The next day, my friends helped me fix her top line and she got reserve. Snarky lady got nothing. Lol

Other than her goofy puppy coat, she’s pretty easy to groom. She has great bone and her coat will settle down as she gets older. She doesn’t need a full bath and blow dry the day of the show or any excessive trimming to cover things up. So if there is ton of time spent on her the day of the show, it’s because I don’t know what I’m doing.
 

·
Kate
Joined
·
21,230 Posts
Maegan - how obnoxious! Has me wondering if the person who made that comment was the one who owned the dog your girlie beat to get into winners! o_O

My first show - I showed up the day of show at a BIG INDOOR SHOW WITH LIMITED GROOMING SPACE!!! (LOL). I found a weird spot kinda on top of cords in the middle of other grooming setups. I basically just plopped my chair there, my little tack box, and brushed my dog before showing.

I DID know how to groom and knew I should be doing a full spritz/blow dry, but I was really embarrassed about doing that in the middle of people who knew what they were doing. I also wasn't confident I could get the coat completely dry under a couple hours.

My dog (Bertie) had flippies all over the place. :) Especially on his hips.

That first show day was a blur - and by the time I got through it, it was a boost to my confidence. Enough that I brought my grooming table in and borrowed a plug in from a neighbor for the show the next day.

Next day, I gave myself 2 hours. I still couldn't get his coat to lie smooth! LOL.

I asked different pro handlers there how to get the coat to lie smooth - and mainly after that, I practiced weekly at home until not only could I get the coat to lie smooth, but I knew how to do it efficiently. The next show was 3 months later so there was lots of time to learn.

Anyway, I can't imagine making a rude comment about a flippy coat. :( The pup I mentioned above, it was quiet chat between me, a handler friend, and the breeder judge - and mainly me thinking about what I went through with Bertie when he was Jovi's age and the flippies in his coat.
 

·
Super Moderator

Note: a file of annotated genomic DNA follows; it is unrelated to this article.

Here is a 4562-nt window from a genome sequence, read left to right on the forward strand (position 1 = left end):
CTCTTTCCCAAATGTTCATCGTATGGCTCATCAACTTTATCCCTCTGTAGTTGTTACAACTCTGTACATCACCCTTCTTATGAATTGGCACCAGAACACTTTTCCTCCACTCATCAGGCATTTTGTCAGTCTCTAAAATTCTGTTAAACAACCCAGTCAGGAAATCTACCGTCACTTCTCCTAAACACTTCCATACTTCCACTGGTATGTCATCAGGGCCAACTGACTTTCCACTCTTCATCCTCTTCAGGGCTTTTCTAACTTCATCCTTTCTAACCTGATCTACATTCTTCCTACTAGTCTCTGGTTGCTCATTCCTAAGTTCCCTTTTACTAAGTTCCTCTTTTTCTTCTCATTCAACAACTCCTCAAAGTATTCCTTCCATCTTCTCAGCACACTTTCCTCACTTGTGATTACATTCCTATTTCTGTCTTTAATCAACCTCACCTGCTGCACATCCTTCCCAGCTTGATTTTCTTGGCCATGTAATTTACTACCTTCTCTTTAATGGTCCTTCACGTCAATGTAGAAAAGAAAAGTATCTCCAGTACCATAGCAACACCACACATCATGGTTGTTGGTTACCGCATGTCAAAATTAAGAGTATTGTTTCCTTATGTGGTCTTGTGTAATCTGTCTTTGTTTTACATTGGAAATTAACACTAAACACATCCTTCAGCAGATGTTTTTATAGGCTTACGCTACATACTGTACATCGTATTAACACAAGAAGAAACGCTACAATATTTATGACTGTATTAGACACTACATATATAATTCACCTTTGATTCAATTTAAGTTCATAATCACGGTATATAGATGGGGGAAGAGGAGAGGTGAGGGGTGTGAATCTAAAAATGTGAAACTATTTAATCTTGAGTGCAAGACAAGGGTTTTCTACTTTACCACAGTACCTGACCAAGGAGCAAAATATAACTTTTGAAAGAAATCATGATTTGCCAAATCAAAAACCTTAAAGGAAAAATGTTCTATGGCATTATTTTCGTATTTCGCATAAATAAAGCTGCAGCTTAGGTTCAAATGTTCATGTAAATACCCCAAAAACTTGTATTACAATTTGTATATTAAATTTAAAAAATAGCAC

Joined
·
3,900 Posts
puddles

I don't think you meant to be offensive. Let's just say I now keep my opinions about this topic to myself. I would love to tell you what the CCA judges had to say about my dog but it would only start trouble. Yes I am being cryptic for a reason.
FYI I generally stay out of topics about the standard, genetics, breeding practices and probably some other topics.
 

·
Maegan
Joined
·
563 Posts
Maegan - how obnoxious! Has me wondering if the person who made that comment was the one who owned the dog your girlie beat to get into winners! o_O
That person was also going into Winners, but probably should have left that part out of the first post. Anyway, I know how to trim ears, feet, tail, and where to thin out on her, but the top line was escaping me - especially since I've always heard you're not supposed to mess with the jacket really. Her adult undercoat hasn't come in all the way yet, so there's nothing really to hold those guard hairs together.

Anyway, on the original topic: If breeders are doing their job, then the breed shouldn't look exactly like it did 50 years ago. It should look better. That's not to say that there aren't still "problems" today (long and low, straight fronts, etc.), but since this isn't an old breed, I would expect it to still be evolving. It's not a breed that has been around for thousands of years like the Greyhound, some of the spitz breeds, and the molossers.
 

·
Registered
Joined
·
949 Posts
Breeders themselves are influencing everything as far as looks and style. They are the ones who choose what they will keep and show.

That said - the dogs aren't getting lighter.

They still can be shown in shades of blonde to a caramel type dark golden color.

Dogs who are very light or very dark - as per the breed standard have to be shown more selectively. Some breeder judges. And very selective all breed judges.

*speaking as somebody that does both conformation and obedience. People who do not do conformation think color is everything. But there more to a dog besides color.

I disagree about people who don't do conformation. I have two who are different colors. The positive remarks I receive about my dogs have to do with their size. They are at the smaller end of the standard. Obedience people, in my area at least, seem to like smaller dogs. They also tend to love Pilot's head. Never any color comments.
 

·
Kate
Joined
·
21,230 Posts
I disagree about people who don't do conformation. I have two who are different colors. The positive remarks I receive about my dogs have to do with their size. They are at the smaller end of the standard. Obedience people, in my area at least, seem to like smaller dogs. They also tend to love Pilot's head. Never any color comments.
I was more referring to people not involved with any sports, quite honestly.
 
1 - 20 of 50 Posts
Top